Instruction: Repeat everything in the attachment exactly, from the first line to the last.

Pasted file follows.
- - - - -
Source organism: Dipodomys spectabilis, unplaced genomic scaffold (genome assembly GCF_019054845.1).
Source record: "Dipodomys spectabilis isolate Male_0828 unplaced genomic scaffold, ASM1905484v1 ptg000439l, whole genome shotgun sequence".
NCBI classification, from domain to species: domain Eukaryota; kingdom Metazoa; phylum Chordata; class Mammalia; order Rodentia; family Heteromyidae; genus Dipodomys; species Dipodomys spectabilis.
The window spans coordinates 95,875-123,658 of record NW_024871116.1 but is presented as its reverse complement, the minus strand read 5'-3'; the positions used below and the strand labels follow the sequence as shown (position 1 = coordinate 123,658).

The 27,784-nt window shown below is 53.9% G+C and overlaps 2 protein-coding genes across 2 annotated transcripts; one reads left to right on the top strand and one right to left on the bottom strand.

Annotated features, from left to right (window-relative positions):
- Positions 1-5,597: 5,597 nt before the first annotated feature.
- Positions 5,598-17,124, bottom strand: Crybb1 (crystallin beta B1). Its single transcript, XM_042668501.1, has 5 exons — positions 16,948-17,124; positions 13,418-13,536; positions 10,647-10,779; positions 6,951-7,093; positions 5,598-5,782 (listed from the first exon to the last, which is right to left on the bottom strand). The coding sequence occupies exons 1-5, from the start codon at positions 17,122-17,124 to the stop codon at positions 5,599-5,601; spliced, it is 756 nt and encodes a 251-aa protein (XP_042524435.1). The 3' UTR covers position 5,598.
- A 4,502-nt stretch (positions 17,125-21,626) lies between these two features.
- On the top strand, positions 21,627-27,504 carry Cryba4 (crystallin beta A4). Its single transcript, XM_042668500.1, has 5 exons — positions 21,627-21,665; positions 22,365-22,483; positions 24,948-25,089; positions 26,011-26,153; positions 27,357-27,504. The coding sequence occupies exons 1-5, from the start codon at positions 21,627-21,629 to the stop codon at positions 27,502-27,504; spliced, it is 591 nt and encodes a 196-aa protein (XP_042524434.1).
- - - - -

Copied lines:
Source organism: Dipodomys spectabilis, unplaced genomic scaffold (genome assembly GCF_019054845.1).
Source record: "Dipodomys spectabilis isolate Male_0828 unplaced genomic scaffold, ASM1905484v1 ptg000439l, whole genome shotgun sequence".
NCBI classification, from domain to species: domain Eukaryota; kingdom Metazoa; phylum Chordata; class Mammalia; order Rodentia; family Heteromyidae; genus Dipodomys; species Dipodomys spectabilis.
The window spans coordinates 95,875-123,658 of record NW_024871116.1 but is presented as its reverse complement, the minus strand read 5'-3'; the positions used below and the strand labels follow the sequence as shown (position 1 = coordinate 123,658).

The 27,784-nt window shown below is 53.9% G+C and overlaps 2 protein-coding genes across 2 annotated transcripts; one reads left to right on the top strand and one right to left on the bottom strand.

Annotated features, from left to right (window-relative positions):
- Positions 1-5,597: 5,597 nt before the first annotated feature.
- Positions 5,598-17,124, bottom strand: Crybb1 (crystallin beta B1). Its single transcript, XM_042668501.1, has 5 exons — positions 16,948-17,124; positions 13,418-13,536; positions 10,647-10,779; positions 6,951-7,093; positions 5,598-5,782 (listed from the first exon to the last, which is right to left on the bottom strand). The coding sequence occupies exons 1-5, from the start codon at positions 17,122-17,124 to the stop codon at positions 5,599-5,601; spliced, it is 756 nt and encodes a 251-aa protein (XP_042524435.1). The 3' UTR covers position 5,598.
- A 4,502-nt stretch (positions 17,125-21,626) lies between these two features.
- On the top strand, positions 21,627-27,504 carry Cryba4 (crystallin beta A4). Its single transcript, XM_042668500.1, has 5 exons — positions 21,627-21,665; positions 22,365-22,483; positions 24,948-25,089; positions 26,011-26,153; positions 27,357-27,504. The coding sequence occupies exons 1-5, from the start codon at positions 21,627-21,629 to the stop codon at positions 27,502-27,504; spliced, it is 591 nt and encodes a 196-aa protein (XP_042524434.1).